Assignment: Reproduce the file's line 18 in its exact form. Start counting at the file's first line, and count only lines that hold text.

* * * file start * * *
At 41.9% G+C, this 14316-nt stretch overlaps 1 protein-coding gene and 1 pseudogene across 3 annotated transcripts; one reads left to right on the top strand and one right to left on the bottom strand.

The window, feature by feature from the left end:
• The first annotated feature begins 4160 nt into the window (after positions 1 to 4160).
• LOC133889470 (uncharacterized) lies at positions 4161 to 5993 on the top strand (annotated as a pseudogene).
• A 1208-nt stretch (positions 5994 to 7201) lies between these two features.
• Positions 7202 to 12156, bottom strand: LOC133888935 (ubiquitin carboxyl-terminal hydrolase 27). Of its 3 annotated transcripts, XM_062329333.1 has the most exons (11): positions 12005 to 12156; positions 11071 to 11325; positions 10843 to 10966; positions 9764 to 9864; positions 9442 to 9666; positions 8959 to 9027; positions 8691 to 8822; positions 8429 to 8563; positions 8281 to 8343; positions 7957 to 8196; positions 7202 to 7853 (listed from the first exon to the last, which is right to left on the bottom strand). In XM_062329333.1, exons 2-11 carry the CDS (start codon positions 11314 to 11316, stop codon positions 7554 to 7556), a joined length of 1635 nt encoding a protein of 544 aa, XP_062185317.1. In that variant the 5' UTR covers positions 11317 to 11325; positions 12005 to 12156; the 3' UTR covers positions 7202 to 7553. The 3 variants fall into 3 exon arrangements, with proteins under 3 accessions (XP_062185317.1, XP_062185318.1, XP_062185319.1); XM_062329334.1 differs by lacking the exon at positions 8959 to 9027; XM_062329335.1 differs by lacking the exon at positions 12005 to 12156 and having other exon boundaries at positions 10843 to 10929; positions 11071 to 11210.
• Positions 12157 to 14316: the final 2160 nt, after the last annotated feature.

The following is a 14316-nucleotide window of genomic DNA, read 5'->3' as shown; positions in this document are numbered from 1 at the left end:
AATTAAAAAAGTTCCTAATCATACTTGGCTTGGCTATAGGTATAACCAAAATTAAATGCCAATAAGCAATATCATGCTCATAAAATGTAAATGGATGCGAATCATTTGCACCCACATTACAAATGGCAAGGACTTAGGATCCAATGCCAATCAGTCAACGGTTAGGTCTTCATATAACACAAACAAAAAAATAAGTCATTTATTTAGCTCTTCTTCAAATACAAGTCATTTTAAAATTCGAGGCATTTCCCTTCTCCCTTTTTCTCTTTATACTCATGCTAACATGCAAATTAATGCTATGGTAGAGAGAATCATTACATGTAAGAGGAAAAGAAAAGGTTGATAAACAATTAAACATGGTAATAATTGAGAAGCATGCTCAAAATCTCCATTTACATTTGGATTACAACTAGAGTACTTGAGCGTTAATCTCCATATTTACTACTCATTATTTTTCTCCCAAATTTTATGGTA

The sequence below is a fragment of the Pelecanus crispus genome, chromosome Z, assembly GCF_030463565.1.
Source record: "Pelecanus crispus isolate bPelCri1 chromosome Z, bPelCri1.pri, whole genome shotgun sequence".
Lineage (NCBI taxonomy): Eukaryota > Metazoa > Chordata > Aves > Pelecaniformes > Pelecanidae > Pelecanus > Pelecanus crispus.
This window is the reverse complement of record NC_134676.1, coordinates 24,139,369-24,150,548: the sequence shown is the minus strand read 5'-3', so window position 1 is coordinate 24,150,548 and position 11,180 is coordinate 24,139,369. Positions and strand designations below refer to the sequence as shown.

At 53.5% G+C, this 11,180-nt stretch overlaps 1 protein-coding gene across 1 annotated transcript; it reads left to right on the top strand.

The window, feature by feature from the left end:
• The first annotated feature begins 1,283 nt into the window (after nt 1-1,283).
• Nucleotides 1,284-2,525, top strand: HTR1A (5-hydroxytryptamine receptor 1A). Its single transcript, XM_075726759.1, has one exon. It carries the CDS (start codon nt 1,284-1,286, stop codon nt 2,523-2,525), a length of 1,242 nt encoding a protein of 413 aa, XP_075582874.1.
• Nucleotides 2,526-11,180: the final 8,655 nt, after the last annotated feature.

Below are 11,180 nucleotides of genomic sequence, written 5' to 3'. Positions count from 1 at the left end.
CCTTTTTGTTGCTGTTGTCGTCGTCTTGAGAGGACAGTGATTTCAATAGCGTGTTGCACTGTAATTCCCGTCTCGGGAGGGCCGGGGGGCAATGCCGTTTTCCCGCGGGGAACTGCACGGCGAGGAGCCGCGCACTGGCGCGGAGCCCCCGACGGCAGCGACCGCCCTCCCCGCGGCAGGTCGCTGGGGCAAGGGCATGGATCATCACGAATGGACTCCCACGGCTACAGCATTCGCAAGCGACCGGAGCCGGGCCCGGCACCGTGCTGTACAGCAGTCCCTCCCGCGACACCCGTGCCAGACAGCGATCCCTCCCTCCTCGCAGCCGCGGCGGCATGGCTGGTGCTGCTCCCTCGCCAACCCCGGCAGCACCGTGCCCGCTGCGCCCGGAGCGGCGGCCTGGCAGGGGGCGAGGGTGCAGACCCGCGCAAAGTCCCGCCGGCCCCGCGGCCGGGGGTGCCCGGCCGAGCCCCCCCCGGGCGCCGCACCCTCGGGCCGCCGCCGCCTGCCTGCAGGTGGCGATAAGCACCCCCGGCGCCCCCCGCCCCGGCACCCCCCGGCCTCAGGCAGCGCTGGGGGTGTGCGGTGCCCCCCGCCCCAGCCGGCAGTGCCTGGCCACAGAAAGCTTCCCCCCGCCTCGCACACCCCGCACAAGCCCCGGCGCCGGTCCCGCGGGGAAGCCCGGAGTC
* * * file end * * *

• Nucleotides 2,526-11,180: the final 8,655 nt, after the last annotated feature.